I have been lately contemplating the utter disingenuousness of a certain genre of “viral video.” If you have had the unhealthy experience of spending any significant amount of time on social media, you’ll know exactly which one I mean. It’s the category of manufactured feel-good clips I will heretofore refer to as the “Different Drummer.”
The newest entry into the market of internet-manufactured sensations involves a charming 12-year-old boy named Trevor Bolling from the town of Dothan, Alabama. Trevor’s sixth-grade teacher posted his spontaneous outbreak of joy during the Highlands Elementary School graduation ceremony on Facebook. While the other cement-footed kids mouthed the words obligatorily to “I’m Good” by The Mowgli’s and cringed in the spotlight, Trevor sang it like he meant it. He gesticulated. He waved his hands here to there. He waved ’em like he just didn’t care.
And he belted out with unabashed feeling: “I’m good; I’m good; I’m good; I’m good / Livin’ life just like I should / Wouldn’t change it if I could / I’m good; I’m good; I’m good / Tryin’ to figure out who I am / Or who I’m supposed to be / Feel good about where I stand / So I can make the most of me / … It’s been a long time livin’ this way / Worrying what people say / Feelin’ like I don’t fit in / But I won’t give up; no, I won’t give in / We’re looking for something more / What you’re really looking for / Has been with you since you were born.”
The Facebook video now has more than 4.1 million views, 82,000 likes and 16,000 comments in celebration of Trevor’s carefree performance. His teacher pushed out the hashtag “#BeLikeTrevor” and praised the middle schooler’s independence. All hail the Different Drummer, marching to his own beat:
“It didn’t matter if everyone else thought it was cool or funny,” Trevor’s teacher told the local Dothan Eagle newspaper. “He simply wanted to be himself, and that’s what we want for our students, to be themselves. They don’t have to be what they see on TikTok or other social media platforms.”
A parade of Different Drummers came before Trevor. There’s 6-year-old Loren Patterson from Dickson County, Tennessee, who stomped her feet and let the spirit take over at First Baptist while singing with her Sunday school classmates to Zach Williams’ “Old Church Choir.” Her video clip quickly racked up more than 40 million views in 2017. Then there’s 5-year-old Lily from Ohio whose grandma taped her breaking free from the rest of her robotic, mortified preschool peers while unleashing her best dance moves to kids’ classic “Tooty Ta.” The clip topped 12 million views in 2019.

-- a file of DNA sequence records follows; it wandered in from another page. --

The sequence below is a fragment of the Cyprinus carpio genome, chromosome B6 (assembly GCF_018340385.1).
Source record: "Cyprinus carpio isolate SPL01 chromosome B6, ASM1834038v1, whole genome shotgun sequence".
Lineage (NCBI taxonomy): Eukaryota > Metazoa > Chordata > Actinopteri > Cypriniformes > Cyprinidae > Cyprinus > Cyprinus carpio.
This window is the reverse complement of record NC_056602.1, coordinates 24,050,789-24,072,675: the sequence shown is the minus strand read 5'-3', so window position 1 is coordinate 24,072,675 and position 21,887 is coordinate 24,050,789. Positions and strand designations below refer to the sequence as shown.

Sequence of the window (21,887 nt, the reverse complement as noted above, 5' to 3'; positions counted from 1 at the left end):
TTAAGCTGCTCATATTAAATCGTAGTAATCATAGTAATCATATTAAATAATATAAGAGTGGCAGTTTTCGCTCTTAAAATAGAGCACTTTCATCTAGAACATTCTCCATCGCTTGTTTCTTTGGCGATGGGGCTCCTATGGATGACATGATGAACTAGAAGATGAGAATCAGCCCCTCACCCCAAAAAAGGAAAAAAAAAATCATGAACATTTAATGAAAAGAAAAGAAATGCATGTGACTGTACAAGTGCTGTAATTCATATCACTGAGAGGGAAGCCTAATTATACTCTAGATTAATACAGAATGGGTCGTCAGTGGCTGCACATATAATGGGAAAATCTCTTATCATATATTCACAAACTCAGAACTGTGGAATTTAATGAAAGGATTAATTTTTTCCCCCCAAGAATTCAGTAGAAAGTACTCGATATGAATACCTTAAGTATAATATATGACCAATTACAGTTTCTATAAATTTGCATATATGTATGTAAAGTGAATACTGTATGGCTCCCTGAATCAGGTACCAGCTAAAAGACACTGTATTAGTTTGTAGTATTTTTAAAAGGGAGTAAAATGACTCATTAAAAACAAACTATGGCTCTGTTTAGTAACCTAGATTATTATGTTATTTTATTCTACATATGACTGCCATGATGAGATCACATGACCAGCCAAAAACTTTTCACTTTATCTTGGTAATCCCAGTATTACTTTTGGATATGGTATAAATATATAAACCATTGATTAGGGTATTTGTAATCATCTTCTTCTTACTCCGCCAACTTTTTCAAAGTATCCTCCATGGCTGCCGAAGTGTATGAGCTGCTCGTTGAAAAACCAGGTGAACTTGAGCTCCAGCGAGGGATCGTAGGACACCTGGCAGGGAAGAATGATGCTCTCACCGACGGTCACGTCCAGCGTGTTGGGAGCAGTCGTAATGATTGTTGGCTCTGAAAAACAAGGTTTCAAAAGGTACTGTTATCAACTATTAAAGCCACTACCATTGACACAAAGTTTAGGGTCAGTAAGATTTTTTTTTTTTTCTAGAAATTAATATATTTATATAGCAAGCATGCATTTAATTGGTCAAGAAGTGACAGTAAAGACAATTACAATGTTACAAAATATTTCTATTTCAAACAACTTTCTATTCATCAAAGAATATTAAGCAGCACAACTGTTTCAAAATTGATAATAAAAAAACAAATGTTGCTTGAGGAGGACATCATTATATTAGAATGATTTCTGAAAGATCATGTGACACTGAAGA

Many others have enjoyed their dizzying 15 minutes of fame, appearances on the “Today Show” and “The Tonight Show” and countless tweets of encouragement from blue-check marked celebrities toasting the kids’ fearless swimming against the tide. I want to think this phenomenon is real. Truly, I want to believe. But the ice-cold reality is that our schools, Silicon Valley, Hollywood and the corporate media are deceiving these young free spirits.
Fact check: The warm, treacly embrace of the dissident is all a big lie. The pressure to conform in Black Lives Matter-genuflecting, COVID-19 hysteria-inducing, LGBTQXYZ flag-wrapped America will crush those who dare to “break through” and “stand out.”
You can’t joke about George Floyd on a college campus.
You can’t stay in your sorority if you post a TikTok video saying, “It’s OK to be white” or, “All lives matter.”
You can’t keep your job at Space Force if you criticize Marxism.
You can’t be part of a mainstream band and praise journalist Andy Ngo for exposing violent antifa extremists.
You can’t post on Facebook if you want to share your experience as a parent of a vaccine-injured kid.
Or consider the plight of poor Caleb Kennedy, a talented 16-year-old singer from Boiling Springs, South Carolina, who had advanced to the final four on “American Idol.” Like Trevor and Loren and Lily, Caleb was a born performer with a huge personality and a mullet to match. His indie spirit and musical dreams were crushed last month, however, when an old Snapchat video of him from four years ago somehow “surfaced.” It showed him, age 12, sitting next to a friend dressed in a hooded costume mimicking a character from a horror movie they had just watched called “The Strangers: Prey at Night.”
Somehow, the producers of the show — amplified by an all-too-eager social media mob that sees “white supremacy” in every cloud, white pillowcase and OK sign — characterized Caleb’s preteen friend as a “racist, KKK” promoter and convicted poor Caleb of guilt by association. The illusion of inclusion dissolves like a mirage under scathing false accusations of racism — or any other departure from social justice orthodoxy.
Stand out in a crowd. Get run over. America 2021 is not good. Not good at all.
PHOTO: Oregon Health Authority Diversity & Inclusion Conference. Photo by Oregon Department of Transportation. Attribution 2.0 Generic (CC BY 2.0).
Michelle Malkin's email address is [email protected] To find out more about Michelle Malkin and read features by other Creators Syndicate writers and cartoonists, visit the Creators Syndicate website at www.creators.com.